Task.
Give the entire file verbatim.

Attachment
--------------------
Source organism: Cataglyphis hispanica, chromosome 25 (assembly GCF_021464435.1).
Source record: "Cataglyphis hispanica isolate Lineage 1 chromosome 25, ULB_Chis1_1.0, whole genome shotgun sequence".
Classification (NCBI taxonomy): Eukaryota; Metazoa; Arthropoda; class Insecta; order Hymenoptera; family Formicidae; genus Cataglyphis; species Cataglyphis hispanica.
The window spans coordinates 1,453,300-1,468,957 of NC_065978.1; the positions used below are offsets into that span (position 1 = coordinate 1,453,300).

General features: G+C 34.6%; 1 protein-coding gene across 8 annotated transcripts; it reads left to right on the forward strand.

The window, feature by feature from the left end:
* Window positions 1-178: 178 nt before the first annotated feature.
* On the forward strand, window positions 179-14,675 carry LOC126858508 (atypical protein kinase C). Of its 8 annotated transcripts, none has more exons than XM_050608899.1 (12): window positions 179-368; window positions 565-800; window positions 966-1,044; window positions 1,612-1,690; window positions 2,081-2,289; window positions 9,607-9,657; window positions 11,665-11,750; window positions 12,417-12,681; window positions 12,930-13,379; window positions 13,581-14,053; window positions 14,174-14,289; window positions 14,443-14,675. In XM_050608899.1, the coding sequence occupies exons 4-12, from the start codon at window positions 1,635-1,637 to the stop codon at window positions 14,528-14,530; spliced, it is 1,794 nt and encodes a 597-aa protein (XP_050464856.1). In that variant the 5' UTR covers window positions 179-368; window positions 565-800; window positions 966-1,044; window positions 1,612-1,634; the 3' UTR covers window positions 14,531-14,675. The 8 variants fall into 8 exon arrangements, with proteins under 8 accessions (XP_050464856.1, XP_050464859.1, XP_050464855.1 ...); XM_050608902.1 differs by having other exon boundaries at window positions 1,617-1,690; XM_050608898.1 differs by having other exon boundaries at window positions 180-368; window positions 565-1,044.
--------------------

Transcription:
Source organism: Cataglyphis hispanica, chromosome 25 (assembly GCF_021464435.1).
Source record: "Cataglyphis hispanica isolate Lineage 1 chromosome 25, ULB_Chis1_1.0, whole genome shotgun sequence".
Classification (NCBI taxonomy): Eukaryota; Metazoa; Arthropoda; class Insecta; order Hymenoptera; family Formicidae; genus Cataglyphis; species Cataglyphis hispanica.
The window spans coordinates 1,453,300-1,468,957 of NC_065978.1; the positions used below are offsets into that span (position 1 = coordinate 1,453,300).

General features: G+C 34.6%; 1 protein-coding gene across 8 annotated transcripts; it reads left to right on the forward strand.

The window, feature by feature from the left end:
* Window positions 1-178: 178 nt before the first annotated feature.
* On the forward strand, window positions 179-14,675 carry LOC126858508 (atypical protein kinase C). Of its 8 annotated transcripts, none has more exons than XM_050608899.1 (12): window positions 179-368; window positions 565-800; window positions 966-1,044; window positions 1,612-1,690; window positions 2,081-2,289; window positions 9,607-9,657; window positions 11,665-11,750; window positions 12,417-12,681; window positions 12,930-13,379; window positions 13,581-14,053; window positions 14,174-14,289; window positions 14,443-14,675. In XM_050608899.1, the coding sequence occupies exons 4-12, from the start codon at window positions 1,635-1,637 to the stop codon at window positions 14,528-14,530; spliced, it is 1,794 nt and encodes a 597-aa protein (XP_050464856.1). In that variant the 5' UTR covers window positions 179-368; window positions 565-800; window positions 966-1,044; window positions 1,612-1,634; the 3' UTR covers window positions 14,531-14,675. The 8 variants fall into 8 exon arrangements, with proteins under 8 accessions (XP_050464856.1, XP_050464859.1, XP_050464855.1 ...); XM_050608902.1 differs by having other exon boundaries at window positions 1,617-1,690; XM_050608898.1 differs by having other exon boundaries at window positions 180-368; window positions 565-1,044.